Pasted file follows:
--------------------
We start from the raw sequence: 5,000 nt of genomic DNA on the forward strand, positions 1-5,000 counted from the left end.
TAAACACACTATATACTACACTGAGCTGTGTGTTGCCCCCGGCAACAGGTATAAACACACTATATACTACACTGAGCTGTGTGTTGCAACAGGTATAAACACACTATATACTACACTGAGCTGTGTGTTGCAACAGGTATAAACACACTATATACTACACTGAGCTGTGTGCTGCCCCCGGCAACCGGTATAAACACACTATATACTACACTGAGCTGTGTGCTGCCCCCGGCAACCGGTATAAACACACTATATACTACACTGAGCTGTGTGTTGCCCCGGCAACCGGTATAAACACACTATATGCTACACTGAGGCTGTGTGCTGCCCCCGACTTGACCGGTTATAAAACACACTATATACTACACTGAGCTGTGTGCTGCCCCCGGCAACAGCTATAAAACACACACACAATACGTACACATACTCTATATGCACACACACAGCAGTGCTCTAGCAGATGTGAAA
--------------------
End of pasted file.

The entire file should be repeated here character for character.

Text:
We start from the raw sequence: 5,000 nt of genomic DNA on the forward strand, positions 1-5,000 counted from the left end.
TAAACACACTATATACTACACTGAGCTGTGTGTTGCCCCCGGCAACAGGTATAAACACACTATATACTACACTGAGCTGTGTGTTGCAACAGGTATAAACACACTATATACTACACTGAGCTGTGTGTTGCAACAGGTATAAACACACTATATACTACACTGAGCTGTGTGCTGCCCCCGGCAACCGGTATAAACACACTATATACTACACTGAGCTGTGTGCTGCCCCCGGCAACCGGTATAAACACACTATATACTACACTGAGCTGTGTGTTGCCCCGGCAACCGGTATAAACACACTATATGCTACACTGAGGCTGTGTGCTGCCCCCGACTTGACCGGTTATAAAACACACTATATACTACACTGAGCTGTGTGCTGCCCCCGGCAACAGCTATAAAACACACACACAATACGTACACATACTCTATATGCACACACACAGCAGTGCTCTAGCAGATGTGAAA